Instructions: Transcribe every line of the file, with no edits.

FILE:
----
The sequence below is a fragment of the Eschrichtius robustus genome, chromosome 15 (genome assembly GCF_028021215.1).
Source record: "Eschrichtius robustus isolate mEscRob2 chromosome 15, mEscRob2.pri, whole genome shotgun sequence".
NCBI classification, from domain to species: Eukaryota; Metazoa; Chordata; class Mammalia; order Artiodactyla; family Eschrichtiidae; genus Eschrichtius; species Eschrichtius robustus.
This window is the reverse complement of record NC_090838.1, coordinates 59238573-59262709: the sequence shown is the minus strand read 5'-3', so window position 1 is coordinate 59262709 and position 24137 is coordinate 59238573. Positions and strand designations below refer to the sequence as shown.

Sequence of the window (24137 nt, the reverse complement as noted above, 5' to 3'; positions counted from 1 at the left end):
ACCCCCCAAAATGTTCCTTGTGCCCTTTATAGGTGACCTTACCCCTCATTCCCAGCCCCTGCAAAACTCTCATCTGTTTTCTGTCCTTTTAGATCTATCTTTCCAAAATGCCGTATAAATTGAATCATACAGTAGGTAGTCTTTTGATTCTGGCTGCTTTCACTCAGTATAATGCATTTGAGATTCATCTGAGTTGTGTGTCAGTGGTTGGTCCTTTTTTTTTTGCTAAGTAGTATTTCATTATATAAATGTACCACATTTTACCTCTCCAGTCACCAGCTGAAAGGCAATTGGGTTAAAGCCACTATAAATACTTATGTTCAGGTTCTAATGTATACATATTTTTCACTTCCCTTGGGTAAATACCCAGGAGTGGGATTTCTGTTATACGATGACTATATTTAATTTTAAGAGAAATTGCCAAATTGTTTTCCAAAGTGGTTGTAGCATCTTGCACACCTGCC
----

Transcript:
The sequence below is a fragment of the Eschrichtius robustus genome, chromosome 15 (genome assembly GCF_028021215.1).
Source record: "Eschrichtius robustus isolate mEscRob2 chromosome 15, mEscRob2.pri, whole genome shotgun sequence".
NCBI classification, from domain to species: Eukaryota; Metazoa; Chordata; class Mammalia; order Artiodactyla; family Eschrichtiidae; genus Eschrichtius; species Eschrichtius robustus.
This window is the reverse complement of record NC_090838.1, coordinates 59238573-59262709: the sequence shown is the minus strand read 5'-3', so window position 1 is coordinate 59262709 and position 24137 is coordinate 59238573. Positions and strand designations below refer to the sequence as shown.

Sequence of the window (24137 nt, the reverse complement as noted above, 5' to 3'; positions counted from 1 at the left end):
ACCCCCCAAAATGTTCCTTGTGCCCTTTATAGGTGACCTTACCCCTCATTCCCAGCCCCTGCAAAACTCTCATCTGTTTTCTGTCCTTTTAGATCTATCTTTCCAAAATGCCGTATAAATTGAATCATACAGTAGGTAGTCTTTTGATTCTGGCTGCTTTCACTCAGTATAATGCATTTGAGATTCATCTGAGTTGTGTGTCAGTGGTTGGTCCTTTTTTTTTTGCTAAGTAGTATTTCATTATATAAATGTACCACATTTTACCTCTCCAGTCACCAGCTGAAAGGCAATTGGGTTAAAGCCACTATAAATACTTATGTTCAGGTTCTAATGTATACATATTTTTCACTTCCCTTGGGTAAATACCCAGGAGTGGGATTTCTGTTATACGATGACTATATTTAATTTTAAGAGAAATTGCCAAATTGTTTTCCAAAGTGGTTGTAGCATCTTGCACACCTGCC